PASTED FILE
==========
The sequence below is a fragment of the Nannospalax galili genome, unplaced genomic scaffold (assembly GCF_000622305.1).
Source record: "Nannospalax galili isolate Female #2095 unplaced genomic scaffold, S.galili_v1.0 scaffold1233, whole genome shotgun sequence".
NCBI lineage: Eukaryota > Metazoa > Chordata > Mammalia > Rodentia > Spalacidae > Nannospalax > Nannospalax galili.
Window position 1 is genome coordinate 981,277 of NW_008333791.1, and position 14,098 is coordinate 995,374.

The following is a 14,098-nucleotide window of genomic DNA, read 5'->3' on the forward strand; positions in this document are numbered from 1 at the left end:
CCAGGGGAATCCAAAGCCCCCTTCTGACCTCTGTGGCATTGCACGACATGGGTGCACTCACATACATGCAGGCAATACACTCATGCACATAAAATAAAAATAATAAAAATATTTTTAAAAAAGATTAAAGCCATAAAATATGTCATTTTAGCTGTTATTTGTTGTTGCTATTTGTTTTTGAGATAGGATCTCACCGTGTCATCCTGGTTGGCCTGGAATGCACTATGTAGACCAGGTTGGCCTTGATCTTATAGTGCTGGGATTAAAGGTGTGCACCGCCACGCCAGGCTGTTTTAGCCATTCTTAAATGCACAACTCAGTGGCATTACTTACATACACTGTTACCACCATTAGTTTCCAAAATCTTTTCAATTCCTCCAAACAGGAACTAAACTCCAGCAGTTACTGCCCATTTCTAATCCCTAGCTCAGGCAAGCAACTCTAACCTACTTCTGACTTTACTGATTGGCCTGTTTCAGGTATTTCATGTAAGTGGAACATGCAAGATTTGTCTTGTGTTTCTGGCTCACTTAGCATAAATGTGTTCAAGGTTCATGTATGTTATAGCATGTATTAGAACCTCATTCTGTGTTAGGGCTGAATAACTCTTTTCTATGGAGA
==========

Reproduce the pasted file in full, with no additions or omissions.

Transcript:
The sequence below is a fragment of the Nannospalax galili genome, unplaced genomic scaffold (assembly GCF_000622305.1).
Source record: "Nannospalax galili isolate Female #2095 unplaced genomic scaffold, S.galili_v1.0 scaffold1233, whole genome shotgun sequence".
NCBI lineage: Eukaryota > Metazoa > Chordata > Mammalia > Rodentia > Spalacidae > Nannospalax > Nannospalax galili.
Window position 1 is genome coordinate 981,277 of NW_008333791.1, and position 14,098 is coordinate 995,374.

The following is a 14,098-nucleotide window of genomic DNA, read 5'->3' on the forward strand; positions in this document are numbered from 1 at the left end:
CCAGGGGAATCCAAAGCCCCCTTCTGACCTCTGTGGCATTGCACGACATGGGTGCACTCACATACATGCAGGCAATACACTCATGCACATAAAATAAAAATAATAAAAATATTTTTAAAAAAGATTAAAGCCATAAAATATGTCATTTTAGCTGTTATTTGTTGTTGCTATTTGTTTTTGAGATAGGATCTCACCGTGTCATCCTGGTTGGCCTGGAATGCACTATGTAGACCAGGTTGGCCTTGATCTTATAGTGCTGGGATTAAAGGTGTGCACCGCCACGCCAGGCTGTTTTAGCCATTCTTAAATGCACAACTCAGTGGCATTACTTACATACACTGTTACCACCATTAGTTTCCAAAATCTTTTCAATTCCTCCAAACAGGAACTAAACTCCAGCAGTTACTGCCCATTTCTAATCCCTAGCTCAGGCAAGCAACTCTAACCTACTTCTGACTTTACTGATTGGCCTGTTTCAGGTATTTCATGTAAGTGGAACATGCAAGATTTGTCTTGTGTTTCTGGCTCACTTAGCATAAATGTGTTCAAGGTTCATGTATGTTATAGCATGTATTAGAACCTCATTCTGTGTTAGGGCTGAATAACTCTTTTCTATGGAGA